My trading blog - some personal market reminiscences

So, I have a blog. A trading blog that, just like this site, is primarily about day trading e-mini futures markets.

To be totally honest, I have more than one trading blog. In fact, as many as three on three different blogging platforms (Blogspot, Wordpress, and Tumblr), but the one I want to talk about here is the oldest of them. Even more importantly, it has been well maintained over the years, which cannot be said about the other two. This blog has been around for some 15 years now and has accumulated a bit over 500 posts, which is a fairly respectable number, I think. I used to write there more often, in one exceptional year (2013) producing as many as 150 posts.

I thought that it might be a good idea to write a little piece, and perhaps even a few more in future, about some posts there. I believe it makes sense to do this thematically rather than in some hodgepodge manner. The first theme in this first piece is what can broadly be called my market reminiscences. There are two blog posts, still very recent, that fall into this category, and I may add still more if I decide to update this article later.

One of the said posts concerns Bitcoin, or cryptocurrencies in general, and contains a bit of a warning, including what I call the Feynman dictum. It can be accessed here.

Let me be clear: I am not trying to dissuade anyone from following the fintech sector. Still, I would be very careful about investing in cryptocurrencies, even though I do see some trading potential in them. As of the time of this writing, I hold no position in any of them. When this changes, I will update this article and the blog post in question to reflect this.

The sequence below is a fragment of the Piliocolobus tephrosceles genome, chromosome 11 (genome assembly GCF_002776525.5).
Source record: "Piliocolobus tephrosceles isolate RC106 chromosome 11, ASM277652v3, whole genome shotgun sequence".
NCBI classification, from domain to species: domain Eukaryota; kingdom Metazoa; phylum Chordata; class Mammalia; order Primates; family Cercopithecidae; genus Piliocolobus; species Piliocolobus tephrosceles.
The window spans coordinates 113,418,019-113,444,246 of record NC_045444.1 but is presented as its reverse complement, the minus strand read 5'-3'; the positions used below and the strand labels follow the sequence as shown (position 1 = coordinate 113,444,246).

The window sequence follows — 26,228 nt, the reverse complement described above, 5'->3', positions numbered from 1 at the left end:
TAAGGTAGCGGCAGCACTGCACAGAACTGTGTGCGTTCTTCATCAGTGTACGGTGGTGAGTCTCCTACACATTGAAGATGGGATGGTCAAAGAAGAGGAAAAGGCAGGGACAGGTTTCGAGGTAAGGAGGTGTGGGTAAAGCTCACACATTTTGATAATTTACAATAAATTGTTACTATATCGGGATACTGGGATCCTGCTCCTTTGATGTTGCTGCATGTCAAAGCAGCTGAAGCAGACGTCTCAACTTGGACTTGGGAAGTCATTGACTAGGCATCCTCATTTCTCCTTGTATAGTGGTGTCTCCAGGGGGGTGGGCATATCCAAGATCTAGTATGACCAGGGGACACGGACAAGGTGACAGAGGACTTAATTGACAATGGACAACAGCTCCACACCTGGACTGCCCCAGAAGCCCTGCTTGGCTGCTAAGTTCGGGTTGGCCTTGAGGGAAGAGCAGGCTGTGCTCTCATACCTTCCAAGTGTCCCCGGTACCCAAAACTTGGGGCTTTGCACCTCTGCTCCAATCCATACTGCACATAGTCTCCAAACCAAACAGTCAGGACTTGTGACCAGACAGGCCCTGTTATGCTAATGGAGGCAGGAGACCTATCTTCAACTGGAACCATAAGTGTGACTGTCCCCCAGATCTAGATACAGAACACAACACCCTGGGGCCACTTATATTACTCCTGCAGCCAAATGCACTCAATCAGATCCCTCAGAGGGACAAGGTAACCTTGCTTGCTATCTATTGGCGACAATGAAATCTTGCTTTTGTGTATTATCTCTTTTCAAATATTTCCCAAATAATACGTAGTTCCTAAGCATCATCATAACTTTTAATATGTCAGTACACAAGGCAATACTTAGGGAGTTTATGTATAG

At this point, my attitude towards them can be best characterized as that of cautious curiosity. I am not against them and not very much for either. I do tweet about them rather often in a balanced manner, but it is the first time that I dedicated a pretty lengthy blog post to them. I tend to be contrarian, not only when it comes to financial markets, though in this case especially, so my cautious attitude is very much in line with my general contrarian attitude.

If there is one thing that is unapolegitically true about market bubbles, it is that they always burst. Yes, I put a deliberate stress on this sentence. Needless to say, their deflated trajectory leaves in its wake losses and anguish that could have easily been avoided with only a bit more moderation and common sense.

The other post, pretty longish too, was written to commemorate the occasion of the Dow Jones hitting the 30,000 level. As I mention in there, I still remember the 4,000 mark and where I was back then. It was on the US East coast. It was about that time that my interest in the financial markets got rekindled. It had started a few years earlier in Poland, which at that time had been rebuilding its financial markets after over 40 years of the communist economic "nirvana." Communists did not believe in free markets, so there were no trading exchanges in the countries of the former Soviet block.

Posted on March 15th, 2021.